Women can be appointed heads of some offices of the Roman Curia, Pope Francis said, but that will not be enough to “recover the role” women should have in the Catholic Church.
“Women should be promoted,” Francis said on Saturday during an audience with an international group of men and women religious working in the Diocese of Rome. But assigning a certain number of women to leadership positions is “simply functionalism,” he said.
What is important is to ensure that women have a voice and are listened to, he said, because the Church needs their specific contributions.
“When we men are dealing with a problem, we arrive at a conclusion, but if we deal with the same problem along with women, the conclusion could be different. It could lead along the same path, but would be richer, stronger, more intuitive,” he said. “Women in the Church must have this role,” because the Church needs “the feminine genius”.
During the Pope’s long meeting with the religious, he responded off the cuff to questions posed by two women and two men. But he also highlighted the stories and ministries of religious he has met during his two years as bishop of Rome and experiences he had previously as archbishop of Buenos Aires.
Amigonian Father Gaetano Greco asked the Pope how the diocese and religious orders of men could help religious women find good spiritual directors and confessors.
Pope Francis responded that for both women and men religious finding a good spiritual director can be a problem either because a priest “does not understand what consecrated life is, or because he wants to involve himself in the charism and give it his own interpretation.”
Looking for a good confessor also can be difficult, he said. When going to confession, a religious doesn’t need “a nice chat between friends,” but he or she also does not need “one of those rigid ones”.
“In the other diocese I had,” he said, referring to Buenos Aires, “I always asked the sisters who came to me asking advice, ‘But tell me, in your community or congregation isn’t there a wise sister, a sister who lives your charism well, a good sister with experience? Ask her to be your spiritual director.'”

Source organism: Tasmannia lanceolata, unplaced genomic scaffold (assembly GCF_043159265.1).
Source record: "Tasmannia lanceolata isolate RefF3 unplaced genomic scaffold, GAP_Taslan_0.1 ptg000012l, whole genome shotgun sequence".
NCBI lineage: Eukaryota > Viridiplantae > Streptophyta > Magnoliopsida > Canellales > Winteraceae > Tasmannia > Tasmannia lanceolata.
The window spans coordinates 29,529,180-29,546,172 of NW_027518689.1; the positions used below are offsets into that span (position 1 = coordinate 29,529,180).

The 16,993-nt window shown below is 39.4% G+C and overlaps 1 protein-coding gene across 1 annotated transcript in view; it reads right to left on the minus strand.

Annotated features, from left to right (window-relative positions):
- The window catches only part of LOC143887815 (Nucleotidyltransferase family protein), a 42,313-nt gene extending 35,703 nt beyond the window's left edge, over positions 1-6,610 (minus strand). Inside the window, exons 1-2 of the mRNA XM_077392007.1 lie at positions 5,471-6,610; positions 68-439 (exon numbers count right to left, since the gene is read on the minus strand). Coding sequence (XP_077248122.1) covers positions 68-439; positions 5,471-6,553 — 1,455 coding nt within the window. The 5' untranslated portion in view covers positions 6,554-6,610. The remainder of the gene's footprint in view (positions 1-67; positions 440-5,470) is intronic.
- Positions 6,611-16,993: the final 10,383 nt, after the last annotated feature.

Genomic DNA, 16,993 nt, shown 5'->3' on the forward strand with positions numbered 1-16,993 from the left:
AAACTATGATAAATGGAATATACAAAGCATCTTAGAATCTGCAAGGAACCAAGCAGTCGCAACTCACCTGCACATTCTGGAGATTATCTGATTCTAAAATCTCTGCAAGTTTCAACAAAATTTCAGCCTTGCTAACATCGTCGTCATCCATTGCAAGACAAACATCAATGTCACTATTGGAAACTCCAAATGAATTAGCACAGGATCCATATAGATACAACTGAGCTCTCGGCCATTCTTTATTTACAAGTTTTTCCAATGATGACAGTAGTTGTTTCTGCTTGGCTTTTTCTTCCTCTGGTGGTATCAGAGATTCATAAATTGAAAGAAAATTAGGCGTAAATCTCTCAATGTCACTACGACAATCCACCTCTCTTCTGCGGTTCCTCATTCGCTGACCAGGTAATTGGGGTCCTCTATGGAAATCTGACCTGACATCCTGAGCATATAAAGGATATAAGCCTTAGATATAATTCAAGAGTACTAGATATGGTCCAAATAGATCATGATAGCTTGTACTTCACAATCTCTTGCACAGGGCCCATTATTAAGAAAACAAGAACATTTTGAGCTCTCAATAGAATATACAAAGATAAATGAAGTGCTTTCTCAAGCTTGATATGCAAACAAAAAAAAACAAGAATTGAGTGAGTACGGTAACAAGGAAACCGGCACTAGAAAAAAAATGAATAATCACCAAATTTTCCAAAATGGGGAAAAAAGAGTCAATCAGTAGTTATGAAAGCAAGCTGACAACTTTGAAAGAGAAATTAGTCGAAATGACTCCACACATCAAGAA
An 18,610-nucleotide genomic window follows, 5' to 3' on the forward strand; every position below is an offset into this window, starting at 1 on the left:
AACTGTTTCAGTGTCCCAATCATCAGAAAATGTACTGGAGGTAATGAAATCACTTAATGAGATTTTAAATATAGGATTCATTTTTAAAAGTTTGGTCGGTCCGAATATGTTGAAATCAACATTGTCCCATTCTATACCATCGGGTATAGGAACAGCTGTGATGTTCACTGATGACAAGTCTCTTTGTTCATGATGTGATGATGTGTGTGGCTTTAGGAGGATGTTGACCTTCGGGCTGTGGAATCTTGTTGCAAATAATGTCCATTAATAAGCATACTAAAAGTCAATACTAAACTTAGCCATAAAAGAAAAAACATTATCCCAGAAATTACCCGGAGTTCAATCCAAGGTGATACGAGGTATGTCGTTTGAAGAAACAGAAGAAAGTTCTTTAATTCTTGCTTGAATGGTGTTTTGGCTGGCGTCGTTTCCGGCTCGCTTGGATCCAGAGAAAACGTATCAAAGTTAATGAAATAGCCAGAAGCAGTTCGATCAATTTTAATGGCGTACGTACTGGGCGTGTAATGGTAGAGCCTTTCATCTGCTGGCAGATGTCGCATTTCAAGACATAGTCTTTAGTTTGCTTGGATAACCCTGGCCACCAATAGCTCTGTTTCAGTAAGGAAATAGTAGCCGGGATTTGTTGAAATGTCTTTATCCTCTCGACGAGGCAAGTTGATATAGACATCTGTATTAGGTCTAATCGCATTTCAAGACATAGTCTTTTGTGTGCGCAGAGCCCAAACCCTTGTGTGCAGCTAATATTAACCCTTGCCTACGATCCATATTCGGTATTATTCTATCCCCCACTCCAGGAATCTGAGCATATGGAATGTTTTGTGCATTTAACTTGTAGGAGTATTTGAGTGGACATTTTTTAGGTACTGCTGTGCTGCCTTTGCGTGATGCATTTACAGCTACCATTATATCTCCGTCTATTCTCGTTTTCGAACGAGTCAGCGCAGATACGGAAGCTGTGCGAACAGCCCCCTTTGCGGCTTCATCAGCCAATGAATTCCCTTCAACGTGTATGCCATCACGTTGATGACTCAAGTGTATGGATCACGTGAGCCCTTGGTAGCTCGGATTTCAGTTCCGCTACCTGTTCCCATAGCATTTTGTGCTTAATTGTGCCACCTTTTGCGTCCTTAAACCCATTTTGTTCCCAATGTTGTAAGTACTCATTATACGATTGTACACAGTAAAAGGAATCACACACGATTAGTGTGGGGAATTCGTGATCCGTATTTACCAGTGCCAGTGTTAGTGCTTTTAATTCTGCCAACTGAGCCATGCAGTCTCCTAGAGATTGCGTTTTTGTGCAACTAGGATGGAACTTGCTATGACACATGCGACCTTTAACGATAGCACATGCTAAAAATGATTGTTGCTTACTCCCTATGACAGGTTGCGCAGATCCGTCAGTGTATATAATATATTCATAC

The Pope said he once was told, “But she’s a woman!”
Spiritual direction, the Pope said, “is not a charism exclusive to priests. It’s a charism of the laity.”
The Pope said he was reading a book on obedience by St Silouan of Mount Athos, who was a carpenter. “He wasn’t even a deacon, but he was a great spiritual director.”
Pope Francis encouraged religious superiors — of both men and women — to identify members of their congregation who are good and wise and patient, and get them training in spiritual direction.
“It’s not easy. A spiritual director is one thing and a confessor is another. I go to a confessor, say what my sins are, feel condemned, then he forgives everything and I go forward,” the Pope said.
“But with a spiritual director, I have to talk about what is in my heart. The examination of conscience isn’t the same for confession and for spiritual direction. For confession, I have to look at where I was lacking, where I lost patience, if I was greedy — that kind of thing, those concrete things that are sinful.
“But in spiritual direction, I must examine what is happening in my heart, where the Spirit is moving, if I felt desolation or consolation, if I am tired, why I am sad: These are things to talk about with the man or woman who is my spiritual director.”
Iwona Langa, a consecrated virgin, asked the Pope how married couples and consecrated people can help each other realise they both have a vocation to love and they can support one another in their fidelity to that love.
The key, the pope said, is to remember that love is concrete.
“Your love as a woman is a concrete, maternal love,” he said. The 25th chapter of Matthew’s Gospel outlines just how concrete Christian love is to be: among other things, it involves feeding the hungry, clothing the naked and visiting prisoners.
Scalabrinian Father Gaetano Saracino, pastor of a parish Pope Francis visited in March, asked how religious orders, new movements, Catholic associations and the diocese could work together better, valuing the identity and gifts of each.
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